Show Notes

‘Preferred Stocks Beckon if Interest Rates Behave’ – The Wall Street Journal

Know What You Own – Transcript

Tom Mullooly: In episode 119, we get a reminder to know what you own.

Welcome to The Mullooly Assets Show. I’m your host Tom Mullooly, and this is episode 119. Thanks for tuning in.

Wall Street Journal article written just a couple of days ago, December 9, 2018. I finished reading the article, and I said to myself, “Wow, I don’t know if people acted on this article, they would probably get mixed up in an investment that they knew nothing about.” And unfortunately, we see that happening all the time. Clients, new clients, come in. They show us statements from other firms. They couldn’t even explain what these investments are.

Keep things very simple. Invest in stocks. Invest in bonds. Invest in funds that invest only in stocks and bonds. Keep this stuff super simple. Anything more than that, you’re making it really complicated. If you can’t explain your investments to a 3rd grader, you’re doing something wrong.

So this Wall Street Journal article, one of the quotes that I took away from it was, “Buying opportunity may be shaping up in preferred shares.”

I’m not so sure.

The article went on to mention that during the second half of 2018, some of the preferreds that they were looking at, these preferred shares, had dropped between 10-20%, and they cited, as a key reason for the drop in these preferreds, the spike in ten year treasury yields.

The point that I’m getting to is that the ten year yield may not have really any kind of impact on these preferreds. Much of the article takes different points of views from different people that they quoted on where the ten year treasury yield is headed. That’s all irrelevant. It’s people’s opinions. They could change from day to day, and that’s what makes up a market. Don’t hang your hat on any of that stuff.

One thing that The Wall Street Journal article did get right is that bonds pay interest, and preferreds pay dividends that might wind up being a different rate for you depending on what kind of tax bracket that you fall into. It’s important to know when we’re talking about preferred shares, a lot of people get sucked in on, “Hey, I really like that company. I’m going to buy their preferred stock, and I’m going to get a yield of 5%,” or 6% or whatever the rate is. Don’t get hung up on that because the preferreds don’t go up and down a lot of times based on what’s happening with the company.

They really get swung around primarily by interest rates, by the credit quality of the company that’s issuing, and then thirdly by any kind of news that’s going on.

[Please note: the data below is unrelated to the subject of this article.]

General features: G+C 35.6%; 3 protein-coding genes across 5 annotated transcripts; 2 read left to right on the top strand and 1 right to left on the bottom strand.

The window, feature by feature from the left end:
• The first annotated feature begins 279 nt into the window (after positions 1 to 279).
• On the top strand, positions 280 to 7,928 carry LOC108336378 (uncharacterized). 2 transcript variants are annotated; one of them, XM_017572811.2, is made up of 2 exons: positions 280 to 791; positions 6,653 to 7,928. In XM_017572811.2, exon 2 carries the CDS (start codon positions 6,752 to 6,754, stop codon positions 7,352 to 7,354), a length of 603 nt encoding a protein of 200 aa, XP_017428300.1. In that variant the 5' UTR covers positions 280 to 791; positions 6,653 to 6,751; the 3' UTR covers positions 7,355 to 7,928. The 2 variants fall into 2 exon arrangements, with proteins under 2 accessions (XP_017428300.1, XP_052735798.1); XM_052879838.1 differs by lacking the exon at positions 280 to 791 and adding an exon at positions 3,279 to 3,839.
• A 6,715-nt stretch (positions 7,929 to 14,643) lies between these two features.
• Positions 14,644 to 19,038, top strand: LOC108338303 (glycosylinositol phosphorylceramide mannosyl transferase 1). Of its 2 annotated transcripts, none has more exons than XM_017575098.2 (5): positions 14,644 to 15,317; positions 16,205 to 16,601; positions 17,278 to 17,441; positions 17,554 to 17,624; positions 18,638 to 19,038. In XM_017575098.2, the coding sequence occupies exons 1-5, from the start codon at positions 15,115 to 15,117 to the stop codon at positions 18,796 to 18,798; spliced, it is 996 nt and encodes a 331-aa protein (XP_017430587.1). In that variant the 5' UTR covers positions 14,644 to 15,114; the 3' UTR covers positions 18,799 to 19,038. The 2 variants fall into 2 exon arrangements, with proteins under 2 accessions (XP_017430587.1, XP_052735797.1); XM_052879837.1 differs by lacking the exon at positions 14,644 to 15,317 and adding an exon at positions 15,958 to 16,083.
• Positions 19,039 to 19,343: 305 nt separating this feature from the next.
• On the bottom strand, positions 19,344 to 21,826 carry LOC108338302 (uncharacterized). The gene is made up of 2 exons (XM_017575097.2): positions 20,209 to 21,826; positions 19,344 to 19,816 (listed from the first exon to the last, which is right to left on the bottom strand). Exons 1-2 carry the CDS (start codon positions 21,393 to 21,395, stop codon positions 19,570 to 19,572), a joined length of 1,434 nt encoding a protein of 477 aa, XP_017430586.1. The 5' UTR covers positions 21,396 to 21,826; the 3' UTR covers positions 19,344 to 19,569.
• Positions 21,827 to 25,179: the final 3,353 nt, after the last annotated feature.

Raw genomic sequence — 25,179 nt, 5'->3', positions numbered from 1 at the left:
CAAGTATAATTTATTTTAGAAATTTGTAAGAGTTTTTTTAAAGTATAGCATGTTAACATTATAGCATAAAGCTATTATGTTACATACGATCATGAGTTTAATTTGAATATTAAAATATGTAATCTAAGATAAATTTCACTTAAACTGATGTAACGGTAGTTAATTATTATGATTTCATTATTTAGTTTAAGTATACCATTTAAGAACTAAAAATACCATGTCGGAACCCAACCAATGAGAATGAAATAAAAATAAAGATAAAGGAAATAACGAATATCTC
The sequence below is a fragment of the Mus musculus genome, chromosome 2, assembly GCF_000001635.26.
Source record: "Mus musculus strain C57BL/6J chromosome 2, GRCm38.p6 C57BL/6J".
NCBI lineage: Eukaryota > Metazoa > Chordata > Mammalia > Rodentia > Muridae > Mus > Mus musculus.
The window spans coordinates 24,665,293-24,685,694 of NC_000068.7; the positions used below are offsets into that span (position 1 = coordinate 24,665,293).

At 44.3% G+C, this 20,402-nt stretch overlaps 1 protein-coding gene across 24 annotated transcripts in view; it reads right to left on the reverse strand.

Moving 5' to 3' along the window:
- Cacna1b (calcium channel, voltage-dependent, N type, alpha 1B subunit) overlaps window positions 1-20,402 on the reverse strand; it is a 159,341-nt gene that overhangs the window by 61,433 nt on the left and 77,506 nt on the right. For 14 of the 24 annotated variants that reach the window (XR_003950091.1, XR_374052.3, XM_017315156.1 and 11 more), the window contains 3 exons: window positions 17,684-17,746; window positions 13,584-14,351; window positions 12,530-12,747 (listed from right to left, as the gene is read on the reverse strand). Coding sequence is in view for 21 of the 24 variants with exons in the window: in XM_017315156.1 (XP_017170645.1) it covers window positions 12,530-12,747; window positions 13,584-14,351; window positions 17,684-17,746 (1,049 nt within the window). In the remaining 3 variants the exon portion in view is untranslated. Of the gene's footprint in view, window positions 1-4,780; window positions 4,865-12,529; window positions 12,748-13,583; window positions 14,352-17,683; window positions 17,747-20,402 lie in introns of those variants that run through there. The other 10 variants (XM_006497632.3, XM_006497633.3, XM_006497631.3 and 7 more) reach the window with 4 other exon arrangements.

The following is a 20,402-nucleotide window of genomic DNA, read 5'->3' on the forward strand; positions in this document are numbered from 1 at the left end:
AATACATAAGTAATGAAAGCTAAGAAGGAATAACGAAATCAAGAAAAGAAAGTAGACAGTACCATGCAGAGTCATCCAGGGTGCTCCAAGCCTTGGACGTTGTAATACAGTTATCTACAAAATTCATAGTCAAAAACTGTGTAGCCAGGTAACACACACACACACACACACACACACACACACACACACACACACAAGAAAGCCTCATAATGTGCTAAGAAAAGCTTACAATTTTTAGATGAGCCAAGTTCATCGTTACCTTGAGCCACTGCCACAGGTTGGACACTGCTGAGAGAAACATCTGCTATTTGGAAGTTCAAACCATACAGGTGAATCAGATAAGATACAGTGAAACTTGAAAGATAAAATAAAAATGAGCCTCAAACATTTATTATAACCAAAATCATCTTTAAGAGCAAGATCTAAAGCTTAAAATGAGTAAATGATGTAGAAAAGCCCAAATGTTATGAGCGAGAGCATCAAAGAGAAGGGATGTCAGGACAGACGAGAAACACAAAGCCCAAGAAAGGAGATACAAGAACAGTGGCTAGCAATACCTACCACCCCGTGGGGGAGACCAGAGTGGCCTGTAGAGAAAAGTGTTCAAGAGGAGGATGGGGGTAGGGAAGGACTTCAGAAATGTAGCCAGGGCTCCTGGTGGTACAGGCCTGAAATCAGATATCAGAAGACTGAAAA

So preferreds are kind of different, and you’ve got to know what’s going on behind the scenes. Many preferreds, especially the ones that have been issues in the last 20 years, are what we call “synthetic preferreds”.

Let me kind of unwrap all of this for you. What a synthetic preferred is is a company will set up a trust, and the trust itself will issue bonds. These bonds come due in 30, 40, 50 years. These are really long term bonds. The trust then repackages them and carves them up into $25 par preferred shares. So that’s why these preferreds are issued at $25 a share. That’s really important to understand.

So it would be as if you owned a bond at 100 cents on the dollar. What’s happening with interest rates, the bond will move up, the bond will move down, but it won’t get too far away from $25 in price. It’s kind of the same way with these preferreds. That they’re not going to move far too much from where they were originally issued, and they’ll go up, and they’ll go down. Again, based on the … what’s happening with interest rates. Remember, your investment is tied to a 30, 40, 50 year piece of paper. Not some liquid preferred stock you think you can sell tomorrow. It’s based on the credit quality of the issuing company, and then if there is some kind of news you’re going to see that could really impact the stock, you could see things really drop.

I remember American Airlines had come out with a preferred in 1997 or 1998. After 9/11 … it was issued at $25 a share. After 9/11, these things traded at $5. There were some real questions about whether the airline industry was going to make it out of 9/11.

So again, like we said at the beginning, you’ve got to know what you own. If you can’t explain how your investments work to a 3rd grade, you’re probably in something you don’t understand.

Thanks for watching episode 119. See you on the next one.

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